LEMKE: While not necessarily requiring mergers, the size and growth of the industry is getting more attention, as indicated in InfoComm's market research studies. The opportunity to participate in growing markets brings in new players and provides existing companies the chance to grow naturally, or perhaps, as you suggest, through mergers and acquisition. In addition to the market size, I believe there is recognition that AV is now mainstream. It no longer takes an early adopter to buy the technology.

PRO AV: So then in general, how has the pro AV business changed in the last three to five years?

GILLENWATER: In 2002 and 2003 we [the AV industry] were successful, but you had to spend a lot more time selling it. Today it's almost a given. Because the technology is better, the experience is better, and the industry is more mature.

In the last five years, the number of multimillion-dollar jobs, $5 million and up, has grown. I had no idea there would be projects that size. IP is forcing companies to come together internally and by doing that, they're being driven to having a unified platform. They want collaboration on that unified platform, and these are big, big platforms, for companies with 90,000 people. … What we hope to bring to the table, at a time when this technology is moving from being investigated to being implemented, is a company that these organizations believe can complete a project like this.

LEMKE: In addition to the change in size and opportunity, AV-IT is at the very top of the technical changes. If companies want to compete, they need to apply their AV knowledge and skills over IP networks. That does not mean that AV companies become IT companies, it means either acquiring the skills and knowledge, or partnering with companies to provide the customer the benefits of IP-networked AV technology.

GOLDIN: Also, the most visible part of our solutions—the displays—have been improving at a dramatic pace, but they have also been devalued at a faster rate. This has caused concern to some that the total cost of the system is no longer headlined or dominated by the display. It's now the total solution and the value-added services that have become more important to the overall solution and a corresponding large portion of the total system price.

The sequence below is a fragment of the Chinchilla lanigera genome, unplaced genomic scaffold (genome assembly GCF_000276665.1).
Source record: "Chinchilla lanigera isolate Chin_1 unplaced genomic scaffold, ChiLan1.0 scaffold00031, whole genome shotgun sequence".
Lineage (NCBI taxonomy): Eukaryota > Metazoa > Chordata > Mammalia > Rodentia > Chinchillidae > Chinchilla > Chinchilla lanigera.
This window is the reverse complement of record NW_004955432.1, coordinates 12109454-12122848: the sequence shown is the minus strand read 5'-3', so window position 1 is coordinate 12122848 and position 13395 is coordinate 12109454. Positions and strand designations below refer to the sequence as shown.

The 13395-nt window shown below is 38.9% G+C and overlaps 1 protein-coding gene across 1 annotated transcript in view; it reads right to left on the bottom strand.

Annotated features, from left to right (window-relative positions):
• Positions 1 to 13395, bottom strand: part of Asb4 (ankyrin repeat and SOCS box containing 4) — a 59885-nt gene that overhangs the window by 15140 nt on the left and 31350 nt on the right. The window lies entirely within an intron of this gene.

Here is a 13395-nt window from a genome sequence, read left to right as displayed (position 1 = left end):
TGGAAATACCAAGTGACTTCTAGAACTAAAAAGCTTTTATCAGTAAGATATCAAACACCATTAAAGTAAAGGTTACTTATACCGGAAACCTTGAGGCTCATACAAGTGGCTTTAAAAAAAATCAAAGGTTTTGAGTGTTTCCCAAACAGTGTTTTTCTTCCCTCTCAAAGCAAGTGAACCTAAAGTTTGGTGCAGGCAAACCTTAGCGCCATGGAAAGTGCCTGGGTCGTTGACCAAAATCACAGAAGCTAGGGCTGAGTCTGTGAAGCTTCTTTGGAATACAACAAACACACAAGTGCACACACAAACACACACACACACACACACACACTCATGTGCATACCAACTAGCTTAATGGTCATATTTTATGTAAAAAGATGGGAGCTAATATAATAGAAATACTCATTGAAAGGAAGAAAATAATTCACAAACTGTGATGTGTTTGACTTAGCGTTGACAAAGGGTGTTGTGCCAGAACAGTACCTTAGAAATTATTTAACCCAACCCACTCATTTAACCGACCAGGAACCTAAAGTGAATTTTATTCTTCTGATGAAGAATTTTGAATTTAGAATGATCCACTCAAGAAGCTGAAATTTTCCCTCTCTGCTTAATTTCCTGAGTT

PRO AV: More specifically, how has the actual work, the projects that AV pros work on, changed?

WILSON: The products have become harder to repair and the technical work is based more around troubleshooting and far less around bench repair. Our test equipment is now software on a laptop. The size and scope of projects has grown tremendously.

LEMKE: I think the most profound change, and one that needs to be embraced, is that our AV companies need to be engineering-led. Engineering knowledge, with skills in both design and install, determine company capacity in the era of AV-IT and highly integrated systems.

ON CONVERGENCE

PRO AV: Has the AV industry been quick to embrace the convergence of IT and AV? What needs to happen to make that transition go smoothly (and profitably) from an AV integrator's perspective?

SCHAFFEL: There's clearly a requirement for our staff to be more and more skilled in IT and to be able to understand the combination of technologies. We've invested heavily in training … . But yes, there's a big need for expanding our skill set.